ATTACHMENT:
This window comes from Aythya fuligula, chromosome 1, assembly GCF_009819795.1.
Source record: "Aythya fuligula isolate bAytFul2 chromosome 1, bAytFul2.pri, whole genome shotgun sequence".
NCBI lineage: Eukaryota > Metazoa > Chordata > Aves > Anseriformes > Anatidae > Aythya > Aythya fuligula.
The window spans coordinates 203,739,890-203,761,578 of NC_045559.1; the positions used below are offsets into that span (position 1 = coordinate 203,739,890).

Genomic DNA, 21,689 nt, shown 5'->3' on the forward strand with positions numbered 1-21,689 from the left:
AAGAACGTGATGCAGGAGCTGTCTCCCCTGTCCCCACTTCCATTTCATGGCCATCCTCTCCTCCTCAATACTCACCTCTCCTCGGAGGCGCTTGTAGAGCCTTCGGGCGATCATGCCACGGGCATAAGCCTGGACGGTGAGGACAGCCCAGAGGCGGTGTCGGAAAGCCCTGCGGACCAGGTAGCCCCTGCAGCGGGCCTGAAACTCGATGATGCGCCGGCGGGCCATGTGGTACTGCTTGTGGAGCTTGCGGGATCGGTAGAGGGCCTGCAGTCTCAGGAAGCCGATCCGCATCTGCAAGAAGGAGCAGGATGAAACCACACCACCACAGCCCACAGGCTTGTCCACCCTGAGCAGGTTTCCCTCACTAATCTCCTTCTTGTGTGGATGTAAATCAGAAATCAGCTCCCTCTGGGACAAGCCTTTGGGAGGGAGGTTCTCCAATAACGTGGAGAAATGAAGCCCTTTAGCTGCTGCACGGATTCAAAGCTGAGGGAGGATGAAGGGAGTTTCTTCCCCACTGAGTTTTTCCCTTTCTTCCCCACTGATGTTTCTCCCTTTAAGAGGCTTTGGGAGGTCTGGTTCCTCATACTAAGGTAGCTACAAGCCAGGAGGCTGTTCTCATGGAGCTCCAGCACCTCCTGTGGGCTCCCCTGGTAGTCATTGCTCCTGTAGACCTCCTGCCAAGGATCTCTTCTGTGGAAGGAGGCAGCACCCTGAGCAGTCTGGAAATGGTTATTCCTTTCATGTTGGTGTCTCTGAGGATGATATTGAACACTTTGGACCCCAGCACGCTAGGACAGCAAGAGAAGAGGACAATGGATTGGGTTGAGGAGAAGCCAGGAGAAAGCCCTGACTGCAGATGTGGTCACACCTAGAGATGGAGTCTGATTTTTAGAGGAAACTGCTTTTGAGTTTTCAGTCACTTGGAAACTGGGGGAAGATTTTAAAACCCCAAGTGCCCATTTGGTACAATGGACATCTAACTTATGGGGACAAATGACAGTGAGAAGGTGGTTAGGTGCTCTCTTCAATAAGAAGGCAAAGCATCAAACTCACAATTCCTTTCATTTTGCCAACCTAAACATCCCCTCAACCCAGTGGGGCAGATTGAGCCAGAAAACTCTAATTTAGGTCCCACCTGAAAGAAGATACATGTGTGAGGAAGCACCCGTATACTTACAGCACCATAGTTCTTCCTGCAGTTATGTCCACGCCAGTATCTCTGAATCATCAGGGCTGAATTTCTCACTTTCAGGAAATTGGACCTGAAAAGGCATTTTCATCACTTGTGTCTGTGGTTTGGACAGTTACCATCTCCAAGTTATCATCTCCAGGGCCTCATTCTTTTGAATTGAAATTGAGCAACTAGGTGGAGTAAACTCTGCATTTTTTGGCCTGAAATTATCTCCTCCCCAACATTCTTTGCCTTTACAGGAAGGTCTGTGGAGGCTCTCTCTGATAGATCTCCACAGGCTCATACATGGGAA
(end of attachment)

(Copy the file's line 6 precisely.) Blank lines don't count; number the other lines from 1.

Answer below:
AAGAACGTGATGCAGGAGCTGTCTCCCCTGTCCCCACTTCCATTTCATGGCCATCCTCTCCTCCTCAATACTCACCTCTCCTCGGAGGCGCTTGTAGAGCCTTCGGGCGATCATGCCACGGGCATAAGCCTGGACGGTGAGGACAGCCCAGAGGCGGTGTCGGAAAGCCCTGCGGACCAGGTAGCCCCTGCAGCGGGCCTGAAACTCGATGATGCGCCGGCGGGCCATGTGGTACTGCTTGTGGAGCTTGCGGGATCGGTAGAGGGCCTGCAGTCTCAGGAAGCCGATCCGCATCTGCAAGAAGGAGCAGGATGAAACCACACCACCACAGCCCACAGGCTTGTCCACCCTGAGCAGGTTTCCCTCACTAATCTCCTTCTTGTGTGGATGTAAATCAGAAATCAGCTCCCTCTGGGACAAGCCTTTGGGAGGGAGGTTCTCCAATAACGTGGAGAAATGAAGCCCTTTAGCTGCTGCACGGATTCAAAGCTGAGGGAGGATGAAGGGAGTTTCTTCCCCACTGAGTTTTTCCCTTTCTTCCCCACTGATGTTTCTCCCTTTAAGAGGCTTTGGGAGGTCTGGTTCCTCATACTAAGGTAGCTACAAGCCAGGAGGCTGTTCTCATGGAGCTCCAGCACCTCCTGTGGGCTCCCCTGGTAGTCATTGCTCCTGTAGACCTCCTGCCAAGGATCTCTTCTGTGGAAGGAGGCAGCACCCTGAGCAGTCTGGAAATGGTTATTCCTTTCATGTTGGTGTCTCTGAGGATGATATTGAACACTTTGGACCCCAGCACGCTAGGACAGCAAGAGAAGAGGACAATGGATTGGGTTGAGGAGAAGCCAGGAGAAAGCCCTGACTGCAGATGTGGTCACACCTAGAGATGGAGTCTGATTTTTAGAGGAAACTGCTTTTGAGTTTTCAGTCACTTGGAAACTGGGGGAAGATTTTAAAACCCCAAGTGCCCATTTGGTACAATGGACATCTAACTTATGGGGACAAATGACAGTGAGAAGGTGGTTAGGTGCTCTCTTCAATAAGAAGGCAAAGCATCAAACTCACAATTCCTTTCATTTTGCCAACCTAAACATCCCCTCAACCCAGTGGGGCAGATTGAGCCAGAAAACTCTAATTTAGGTCCCACCTGAAAGAAGATACATGTGTGAGGAAGCACCCGTATACTTACAGCACCATAGTTCTTCCTGCAGTTATGTCCACGCCAGTATCTCTGAATCATCAGGGCTGAATTTCTCACTTTCAGGAAATTGGACCTGAAAAGGCATTTTCATCACTTGTGTCTGTGGTTTGGACAGTTACCATCTCCAAGTTATCATCTCCAGGGCCTCATTCTTTTGAATTGAAATTGAGCAACTAGGTGGAGTAAACTCTGCATTTTTTGGCCTGAAATTATCTCCTCCCCAACATTCTTTGCCTTTACAGGAAGGTCTGTGGAGGCTCTCTCTGATAGATCTCCACAGGCTCATACATGGGAA